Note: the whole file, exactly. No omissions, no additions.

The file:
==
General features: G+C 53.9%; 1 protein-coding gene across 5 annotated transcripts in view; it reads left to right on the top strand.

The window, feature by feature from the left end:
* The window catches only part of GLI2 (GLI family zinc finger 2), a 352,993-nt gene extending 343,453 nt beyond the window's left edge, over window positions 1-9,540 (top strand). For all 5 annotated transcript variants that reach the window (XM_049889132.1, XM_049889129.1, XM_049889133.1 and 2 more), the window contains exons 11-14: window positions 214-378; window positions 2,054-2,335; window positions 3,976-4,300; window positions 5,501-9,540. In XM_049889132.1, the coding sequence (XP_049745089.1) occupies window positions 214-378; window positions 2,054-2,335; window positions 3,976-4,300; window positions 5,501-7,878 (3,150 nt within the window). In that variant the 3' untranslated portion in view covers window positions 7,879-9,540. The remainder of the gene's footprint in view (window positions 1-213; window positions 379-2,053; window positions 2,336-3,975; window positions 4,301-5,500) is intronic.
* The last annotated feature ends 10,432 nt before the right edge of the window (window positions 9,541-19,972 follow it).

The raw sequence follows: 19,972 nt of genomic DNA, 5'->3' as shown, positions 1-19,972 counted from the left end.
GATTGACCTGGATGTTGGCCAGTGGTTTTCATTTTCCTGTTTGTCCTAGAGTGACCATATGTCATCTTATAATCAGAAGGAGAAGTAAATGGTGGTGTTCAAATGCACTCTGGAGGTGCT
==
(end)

General features: G+C 53.9%; 1 protein-coding gene across 5 annotated transcripts in view; it reads left to right on the top strand.

The window, feature by feature from the left end:
* The window catches only part of GLI2 (GLI family zinc finger 2), a 352,993-nt gene extending 343,453 nt beyond the window's left edge, over window positions 1-9,540 (top strand). For all 5 annotated transcript variants that reach the window (XM_049889132.1, XM_049889129.1, XM_049889133.1 and 2 more), the window contains exons 11-14: window positions 214-378; window positions 2,054-2,335; window positions 3,976-4,300; window positions 5,501-9,540. In XM_049889132.1, the coding sequence (XP_049745089.1) occupies window positions 214-378; window positions 2,054-2,335; window positions 3,976-4,300; window positions 5,501-7,878 (3,150 nt within the window). In that variant the 3' untranslated portion in view covers window positions 7,879-9,540. The remainder of the gene's footprint in view (window positions 1-213; window positions 379-2,053; window positions 2,336-3,975; window positions 4,301-5,500) is intronic.
* The last annotated feature ends 10,432 nt before the right edge of the window (window positions 9,541-19,972 follow it).

The raw sequence follows: 19,972 nt of genomic DNA, 5'->3' as shown, positions 1-19,972 counted from the left end.
GATTGACCTGGATGTTGGCCAGTGGTTTTCATTTTCCTGTTTGTCCTAGAGTGACCATATGTCATCTTATAATCAGAAGGAGAAGTAAATGGTGGTGTTCAAATGCACTCTGGAGGTGCT